If this design niggle can be put to one side, this is an incredibly inspiring volume for all railway modellers and if you have a liking for Ahearn-ian style traditional semi-freelance modelling it's definitely worth picking up as it's surely a contender for the title of best freelance model railway.

www.fonthill.media


Tuesday, 9 August 2022

Modelling the Welsh narrow gauge


What was weird about putting the update post up was that it gave me a slight lift from my malaise and got me thinking about what I want to do here. It would be oh so easy to delete the whole thing and start again, but there has been so much  put up here since 2009 which often acts as a reference and answers questions that arise locally suggesting that it would be churlish to do so. 

On another tack entirely it was time to review the book situation. There are four as you may have noticed. All about as far from David Jenkinson in style as you could get, and written very much as an extension of this page. In other words if you like this, then you'll like the books. The first (NGMISS) appears to be at reprinting, but is available as an e-book, the middle two are ticking along nicely. The most recent got passed over by some of the major reviewers and this may have had in impact, though it's hard to tell. Although it is aimed at the classic Welsh 009 modeller, it works well as a general 009 guide as well. So if someone is just beginning it will work very well as an easy-read entry point. Waterstones are a little slow on ordering, but Amazon are quicker and a tad cheaper if you have no issues with sticking more money into Jeff Bezos' pocket. Link below.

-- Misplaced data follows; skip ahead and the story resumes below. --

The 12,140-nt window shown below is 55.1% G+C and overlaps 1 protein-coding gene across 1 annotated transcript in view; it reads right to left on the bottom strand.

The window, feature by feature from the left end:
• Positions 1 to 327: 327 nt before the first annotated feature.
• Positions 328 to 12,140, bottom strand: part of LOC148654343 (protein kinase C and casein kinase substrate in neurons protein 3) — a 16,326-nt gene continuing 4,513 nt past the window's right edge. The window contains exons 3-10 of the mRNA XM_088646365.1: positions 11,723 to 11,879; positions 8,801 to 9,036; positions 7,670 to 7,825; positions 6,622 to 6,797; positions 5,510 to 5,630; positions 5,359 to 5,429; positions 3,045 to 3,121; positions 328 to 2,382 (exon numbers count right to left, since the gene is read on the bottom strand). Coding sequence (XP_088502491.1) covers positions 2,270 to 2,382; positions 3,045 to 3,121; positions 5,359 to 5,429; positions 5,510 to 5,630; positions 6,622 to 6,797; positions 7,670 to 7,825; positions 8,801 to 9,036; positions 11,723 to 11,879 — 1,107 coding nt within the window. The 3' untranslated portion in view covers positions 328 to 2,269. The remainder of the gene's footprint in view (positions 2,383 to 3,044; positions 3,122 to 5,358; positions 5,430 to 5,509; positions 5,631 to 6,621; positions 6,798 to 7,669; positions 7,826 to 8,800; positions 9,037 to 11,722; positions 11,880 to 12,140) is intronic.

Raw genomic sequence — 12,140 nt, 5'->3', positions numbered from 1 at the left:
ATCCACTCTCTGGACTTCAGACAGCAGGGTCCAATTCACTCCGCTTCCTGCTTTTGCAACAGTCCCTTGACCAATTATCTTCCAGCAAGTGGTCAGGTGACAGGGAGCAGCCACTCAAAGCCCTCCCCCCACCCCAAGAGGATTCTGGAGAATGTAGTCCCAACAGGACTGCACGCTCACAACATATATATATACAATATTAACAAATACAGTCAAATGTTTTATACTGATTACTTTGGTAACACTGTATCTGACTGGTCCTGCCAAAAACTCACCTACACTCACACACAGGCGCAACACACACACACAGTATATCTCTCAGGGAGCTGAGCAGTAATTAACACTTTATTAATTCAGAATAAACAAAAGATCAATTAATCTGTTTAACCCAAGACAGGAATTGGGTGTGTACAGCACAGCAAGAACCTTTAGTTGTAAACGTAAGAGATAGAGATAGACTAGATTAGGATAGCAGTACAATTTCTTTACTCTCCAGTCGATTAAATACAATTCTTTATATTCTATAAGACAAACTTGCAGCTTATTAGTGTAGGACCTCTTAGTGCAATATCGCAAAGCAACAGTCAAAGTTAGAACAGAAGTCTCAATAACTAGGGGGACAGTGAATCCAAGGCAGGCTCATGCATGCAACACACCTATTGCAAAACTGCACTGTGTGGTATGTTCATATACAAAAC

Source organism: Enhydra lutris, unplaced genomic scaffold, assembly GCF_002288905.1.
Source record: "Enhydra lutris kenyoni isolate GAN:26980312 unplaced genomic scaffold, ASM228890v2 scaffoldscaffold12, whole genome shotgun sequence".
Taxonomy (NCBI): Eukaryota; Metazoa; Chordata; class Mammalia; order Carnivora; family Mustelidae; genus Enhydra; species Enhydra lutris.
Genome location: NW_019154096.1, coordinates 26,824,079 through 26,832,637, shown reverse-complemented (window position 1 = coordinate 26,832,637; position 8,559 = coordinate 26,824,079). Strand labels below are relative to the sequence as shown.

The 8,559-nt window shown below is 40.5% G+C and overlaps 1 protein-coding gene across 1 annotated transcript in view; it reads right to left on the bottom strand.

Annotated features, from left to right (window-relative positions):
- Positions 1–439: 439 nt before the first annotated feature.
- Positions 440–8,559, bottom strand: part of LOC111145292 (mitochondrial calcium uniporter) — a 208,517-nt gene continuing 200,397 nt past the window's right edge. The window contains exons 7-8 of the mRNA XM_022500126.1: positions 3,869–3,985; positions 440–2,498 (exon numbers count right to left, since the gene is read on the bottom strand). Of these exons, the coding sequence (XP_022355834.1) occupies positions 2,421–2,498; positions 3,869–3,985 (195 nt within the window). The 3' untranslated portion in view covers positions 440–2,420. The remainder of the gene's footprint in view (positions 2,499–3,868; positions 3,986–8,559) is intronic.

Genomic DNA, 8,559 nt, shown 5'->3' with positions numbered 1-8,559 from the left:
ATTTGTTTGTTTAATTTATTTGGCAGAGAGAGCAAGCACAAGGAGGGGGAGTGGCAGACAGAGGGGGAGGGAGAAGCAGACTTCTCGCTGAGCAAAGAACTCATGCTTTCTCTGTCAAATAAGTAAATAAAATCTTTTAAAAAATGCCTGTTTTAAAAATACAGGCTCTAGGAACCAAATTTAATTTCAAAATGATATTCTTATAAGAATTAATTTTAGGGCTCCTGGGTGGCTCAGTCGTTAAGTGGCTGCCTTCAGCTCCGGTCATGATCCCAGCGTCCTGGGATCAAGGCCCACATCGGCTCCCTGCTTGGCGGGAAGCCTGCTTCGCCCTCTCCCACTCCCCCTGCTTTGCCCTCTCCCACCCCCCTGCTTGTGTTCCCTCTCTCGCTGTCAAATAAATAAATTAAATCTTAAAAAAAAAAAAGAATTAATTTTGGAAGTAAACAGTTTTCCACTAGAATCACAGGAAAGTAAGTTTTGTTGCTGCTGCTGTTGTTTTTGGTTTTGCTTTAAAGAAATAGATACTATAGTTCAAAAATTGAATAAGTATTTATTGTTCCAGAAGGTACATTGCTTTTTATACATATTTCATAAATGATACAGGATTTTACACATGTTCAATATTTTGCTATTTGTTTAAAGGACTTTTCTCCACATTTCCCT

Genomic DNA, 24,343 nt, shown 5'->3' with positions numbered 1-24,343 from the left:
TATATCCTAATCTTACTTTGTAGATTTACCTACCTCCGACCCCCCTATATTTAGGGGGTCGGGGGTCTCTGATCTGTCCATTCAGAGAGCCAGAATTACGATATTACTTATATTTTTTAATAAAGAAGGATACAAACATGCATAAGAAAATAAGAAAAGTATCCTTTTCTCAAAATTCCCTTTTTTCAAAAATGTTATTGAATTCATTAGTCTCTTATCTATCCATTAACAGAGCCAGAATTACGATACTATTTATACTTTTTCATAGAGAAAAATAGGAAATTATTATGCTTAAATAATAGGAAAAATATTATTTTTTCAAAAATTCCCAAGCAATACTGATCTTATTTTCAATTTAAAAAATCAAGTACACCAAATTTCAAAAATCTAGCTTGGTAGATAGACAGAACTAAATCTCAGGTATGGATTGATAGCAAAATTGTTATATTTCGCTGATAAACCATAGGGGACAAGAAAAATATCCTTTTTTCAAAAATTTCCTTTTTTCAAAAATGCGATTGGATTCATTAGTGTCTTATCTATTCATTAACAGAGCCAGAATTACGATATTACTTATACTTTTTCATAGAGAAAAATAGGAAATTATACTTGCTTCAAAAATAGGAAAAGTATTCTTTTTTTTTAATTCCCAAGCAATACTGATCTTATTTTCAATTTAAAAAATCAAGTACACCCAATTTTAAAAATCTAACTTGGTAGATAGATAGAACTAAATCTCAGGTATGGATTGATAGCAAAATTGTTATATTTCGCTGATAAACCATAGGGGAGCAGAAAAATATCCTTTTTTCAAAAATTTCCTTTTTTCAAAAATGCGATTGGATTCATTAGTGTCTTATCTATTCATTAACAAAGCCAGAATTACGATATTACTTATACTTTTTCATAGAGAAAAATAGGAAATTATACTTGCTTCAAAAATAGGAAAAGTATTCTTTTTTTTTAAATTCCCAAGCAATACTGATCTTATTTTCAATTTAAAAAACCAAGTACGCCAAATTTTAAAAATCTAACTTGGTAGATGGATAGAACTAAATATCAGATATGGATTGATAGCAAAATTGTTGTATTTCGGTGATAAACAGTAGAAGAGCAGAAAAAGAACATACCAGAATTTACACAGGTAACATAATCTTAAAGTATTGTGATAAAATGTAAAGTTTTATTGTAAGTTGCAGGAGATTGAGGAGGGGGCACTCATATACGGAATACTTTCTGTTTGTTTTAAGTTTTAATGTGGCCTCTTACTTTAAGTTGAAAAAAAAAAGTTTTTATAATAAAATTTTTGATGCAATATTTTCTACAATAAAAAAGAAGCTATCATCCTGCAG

Incidentally, if you are desperate for a paper copy of Narrow Gauge Modelling in Small Scales I have one copy left here. Ping me.

https://www.amazon.co.uk/Modelling-Welsh-Narrow-Gauge-Railways/dp/1785008005

Monday, 31 January 2022

A two point model railway



Lightweight baseboard
Progress has been remarkably slow. Not sure why. I used to knock this sort of thing out in a couple of hours. It doesn't need much explanation: the 3' x 1' boards are rescued from a previous abandoned project and are a lightweight baseboard experiment with all the cross pieces drilled with a spade bit (which is brutal) and now resemble the inside of an aircraft wing. The difference is notable especially compared to the hernia inducing White Rose boards used for the N gauge. The thinner material and the holes resulting in at least 30% less weight.

The two point track plan

The track plan, if you can can call it that, echoes the original Rhiw plan of a long crossover. The line top left runs to a single passenger platform and the line lower left is the headshunt/exchange for the kickback line  at the bottom right. This means that operationally the layout is really only the turn around as the destinations are off-scene. This means that the unseen line can be anything you want, though the general idea is that the traffic is chemical/fertiliser in vans and scrap inward. This recently threw up the possibility which didn't appear on Rhiw 1 in the shape of condemned 16 ton mineral wagons working one way.

Wednesday, 26 January 2022

Resolving fiddle yard issues on Rhiw Mk2


 
Layout testing
Rhiw Mk2 begins. There was a recurring problem with derailments on Mk1 at the mainline entry that we never did get to the bottom of.  As the same fiddle yard is used I'm taking no chances and I'm rigorously testing all the stock (pushing and pulling) through the reverse curves and over the new joint. The fiddle yard has been in use with Svanda for the 11 years since with no obvious problems, save dropping it  at Globalrail in Didcot, so any problems are new ones.

Fiddle yard

Originally 6-road with Rhiw (4 mainline roads and 2 for the yard) it's been running as the four with the NSB stock. As the MK2 will have the same track plan the yard roads will be reinstated and the isolating toggle switches rewired. Why build it again? Well it worked at a fundamental level despite the scarily anorexic track layout and proved to be popular with the run-down 1980s vibe. This time it can have updated and improved scenics and be without the stupid front operation that made it hard to work.

Onward to the first show.